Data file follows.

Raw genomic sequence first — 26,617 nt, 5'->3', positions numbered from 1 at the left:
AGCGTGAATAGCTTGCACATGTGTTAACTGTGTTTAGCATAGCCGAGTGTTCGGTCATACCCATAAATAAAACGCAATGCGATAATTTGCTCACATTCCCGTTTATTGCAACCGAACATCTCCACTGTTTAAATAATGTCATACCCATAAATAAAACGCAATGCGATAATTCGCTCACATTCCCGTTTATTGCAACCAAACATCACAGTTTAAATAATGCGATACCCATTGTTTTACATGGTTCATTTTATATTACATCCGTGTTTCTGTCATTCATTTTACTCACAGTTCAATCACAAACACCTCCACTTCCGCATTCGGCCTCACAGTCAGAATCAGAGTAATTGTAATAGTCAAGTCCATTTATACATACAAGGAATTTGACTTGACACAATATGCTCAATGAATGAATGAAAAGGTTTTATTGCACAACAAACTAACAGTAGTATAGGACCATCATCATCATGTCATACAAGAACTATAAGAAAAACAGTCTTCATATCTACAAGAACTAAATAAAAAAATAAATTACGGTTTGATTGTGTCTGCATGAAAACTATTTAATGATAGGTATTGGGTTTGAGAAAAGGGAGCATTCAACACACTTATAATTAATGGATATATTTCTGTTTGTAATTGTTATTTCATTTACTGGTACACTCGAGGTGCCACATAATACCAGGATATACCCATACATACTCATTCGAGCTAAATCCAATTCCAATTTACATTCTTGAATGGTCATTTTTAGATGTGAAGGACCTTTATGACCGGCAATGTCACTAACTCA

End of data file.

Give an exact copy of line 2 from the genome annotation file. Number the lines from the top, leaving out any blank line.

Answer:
AGCGTGAATAGCTTGCACATGTGTTAACTGTGTTTAGCATAGCCGAGTGTTCGGTCATACCCATAAATAAAACGCAATGCGATAATTTGCTCACATTCCCGTTTATTGCAACCGAACATCTCCACTGTTTAAATAATGTCATACCCATAAATAAAACGCAATGCGATAATTCGCTCACATTCCCGTTTATTGCAACCAAACATCACAGTTTAAATAATGCGATACCCATTGTTTTACATGGTTCATTTTATATTACATCCGTGTTTCTGTCATTCATTTTACTCACAGTTCAATCACAAACACCTCCACTTCCGCATTCGGCCTCACAGTCAGAATCAGAGTAATTGTAATAGTCAAGTCCATTTATACATACAAGGAATTTGACTTGACACAATATGCTCAATGAATGAATGAAAAGGTTTTATTGCACAACAAACTAACAGTAGTATAGGACCATCATCATCATGTCATACAAGAACTATAAGAAAAACAGTCTTCATATCTACAAGAACTAAATAAAAAAATAAATTACGGTTTGATTGTGTCTGCATGAAAACTATTTAATGATAGGTATTGGGTTTGAGAAAAGGGAGCATTCAACACACTTATAATTAATGGATATATTTCTGTTTGTAATTGTTATTTCATTTACTGGTACACTCGAGGTGCCACATAATACCAGGATATACCCATACATACTCATTCGAGCTAAATCCAATTCCAATTTACATTCTTGAATGGTCATTTTTAGATGTGAAGGACCTTTATGACCGGCAATGTCACTAACTCA